Bolt added: “For me, over the years, he has done his time, if he’s here then it’s okay. I will always respect him as a competitor.
“Over the years he has worked hard and he is one of the best I have competed with. I know if I don’t show up he’s always going to win and he showed up.
“He deserves to be here because he’s done his time and he’s worked hard to get back to being one of the best athletes.
“He is a great competitor. I’ve always said that about Justin Gatlin. You have to be at your best and I wasn’t and that’s what I respect about him because he competes and I really appreciate competing with him.
“He’s an excellent person, as far as I’m concerned. He’s good at it and just a good person.”
Gatlin, the 2004 100m Olympic champion, insisted he blocked out the jeers and thanked Bolt.
“I didn’t really focus on the booing,” he said.
“I just stayed focused on what I had to do. I guess I’ve become more of a rival for Usain, I guess that’s where the booing’s come from.”
Praising the legendary Jamaican, Gatlin added: “Bolt is an electrifying character who has run sizzling times, mind-blowing times and throughout the years he has always kept it classy.
“He’s inspired me to be a stronger, faster competitor and I’ve only wished every year to be his top rival.
“We’ve grown so much respect for each other throughout the years.
“I think a lot of people in the media think we have this bitter rivalry where we hate each other, whereas actually it’s the opposite.
“We joke around, we’ve actually gone to parties together and we just keep it low key. It’s a gentleman’s rivalry and I have nothing by respect for him. Even me being older than him, he’s such an inspiration for me.
“It’s Usain Bolt’s night, he’s done so much for the sport. Win or lose, he’s the man and the first thing I did when I crossed the line and saw that I won, I paid homage to him, because he deserves it. Usain is a Goliath.”
WCH 2017 London – Justin Gatlin USA 100 Metres Gold
Usain Bolt’s major medals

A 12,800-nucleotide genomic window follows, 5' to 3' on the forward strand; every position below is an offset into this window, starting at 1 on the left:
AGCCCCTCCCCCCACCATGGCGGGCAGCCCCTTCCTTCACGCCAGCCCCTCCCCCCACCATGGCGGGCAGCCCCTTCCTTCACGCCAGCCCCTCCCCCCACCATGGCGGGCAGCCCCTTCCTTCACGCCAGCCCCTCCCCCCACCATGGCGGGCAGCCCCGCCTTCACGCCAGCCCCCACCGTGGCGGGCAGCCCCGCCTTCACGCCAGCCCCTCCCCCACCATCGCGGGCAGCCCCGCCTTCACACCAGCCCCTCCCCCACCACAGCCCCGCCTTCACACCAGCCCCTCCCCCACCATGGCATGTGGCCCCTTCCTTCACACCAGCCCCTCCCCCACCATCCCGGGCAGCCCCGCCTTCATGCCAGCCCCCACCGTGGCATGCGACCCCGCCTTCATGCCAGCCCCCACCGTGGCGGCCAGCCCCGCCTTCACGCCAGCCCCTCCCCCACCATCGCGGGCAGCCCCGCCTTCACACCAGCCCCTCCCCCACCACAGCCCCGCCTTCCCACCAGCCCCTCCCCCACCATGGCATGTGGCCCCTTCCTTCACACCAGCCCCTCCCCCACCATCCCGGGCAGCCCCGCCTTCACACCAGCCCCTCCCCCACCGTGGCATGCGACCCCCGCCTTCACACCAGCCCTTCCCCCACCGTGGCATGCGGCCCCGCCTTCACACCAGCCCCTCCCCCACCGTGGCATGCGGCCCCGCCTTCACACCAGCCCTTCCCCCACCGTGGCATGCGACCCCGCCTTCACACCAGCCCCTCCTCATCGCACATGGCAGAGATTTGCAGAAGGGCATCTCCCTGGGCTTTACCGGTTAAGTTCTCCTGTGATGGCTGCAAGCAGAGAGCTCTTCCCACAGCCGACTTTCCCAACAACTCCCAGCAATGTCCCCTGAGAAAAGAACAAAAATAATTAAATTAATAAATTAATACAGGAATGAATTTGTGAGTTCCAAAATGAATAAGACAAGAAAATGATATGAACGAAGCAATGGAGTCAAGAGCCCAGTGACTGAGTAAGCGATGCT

All gold unless stated
London 2017 – 100m bronze
Beijing 2015 – 100m, 200m & 4x100m
Moscow 2013 – 100m, 200m & 4x100m
Daegu 2011 – 200m & 4x100m
Berlin 2009 – 100m, 200m & 4x100m
Rio 2016 – 100m, 200m & 4x100m
London 2012 – 100m, 200m & 4x100m
Beijing 2008 – 100m & 200m
Usain Bolt in numbers
9.58 – Bolt’s 100m world record (in seconds), set at the 2009 World Championships in Berlin.
19.19 – his 200m record (secs) from the same Championships.
36.84 secs – he holds a complete set of sprint world records after Jamaica’s relay efforts at the London 2012 Olympics.
27.79 – Bolt’s fastest recorded speed (mph) on the track. It was measured from his time of 1.61 seconds for the 60-to-80m split in his record 100m run in Berlin.
8 – Olympic gold medals on Bolt’s record. He lost another from the 4x100m relay at Beijing 2008 when team-mate Nesta Carter failed a retrospective drugs test.
7.1million – followers on Instagram.
11 – world titles.
4 – times Bolt has been named Laureus World Sportsman of the Year.
6 – he has been named IAAF Male Athlete of the Year half a dozen times.
41 – strides typically needed for Bolt to cover 100m.
45 – number of races in his winning run, stretching back to 2013, which was ended in the semi-final in London by eventual silver-medallist Christian Coleman.
3 – Bolt’s finishing position in his final race.